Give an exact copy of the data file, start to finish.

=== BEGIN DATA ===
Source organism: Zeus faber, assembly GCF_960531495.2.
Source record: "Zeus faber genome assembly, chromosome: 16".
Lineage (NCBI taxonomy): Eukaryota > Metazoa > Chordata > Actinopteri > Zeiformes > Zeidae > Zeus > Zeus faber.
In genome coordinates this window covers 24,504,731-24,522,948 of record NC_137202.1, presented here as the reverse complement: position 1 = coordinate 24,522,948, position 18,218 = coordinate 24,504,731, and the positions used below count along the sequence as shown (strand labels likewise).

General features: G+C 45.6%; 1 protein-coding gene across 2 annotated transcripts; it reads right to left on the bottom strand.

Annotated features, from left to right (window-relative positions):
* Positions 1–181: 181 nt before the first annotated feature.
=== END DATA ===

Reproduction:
Source organism: Zeus faber, assembly GCF_960531495.2.
Source record: "Zeus faber genome assembly, chromosome: 16".
Lineage (NCBI taxonomy): Eukaryota > Metazoa > Chordata > Actinopteri > Zeiformes > Zeidae > Zeus > Zeus faber.
In genome coordinates this window covers 24,504,731-24,522,948 of record NC_137202.1, presented here as the reverse complement: position 1 = coordinate 24,522,948, position 18,218 = coordinate 24,504,731, and the positions used below count along the sequence as shown (strand labels likewise).

General features: G+C 45.6%; 1 protein-coding gene across 2 annotated transcripts; it reads right to left on the bottom strand.

Annotated features, from left to right (window-relative positions):
* Positions 1–181: 181 nt before the first annotated feature.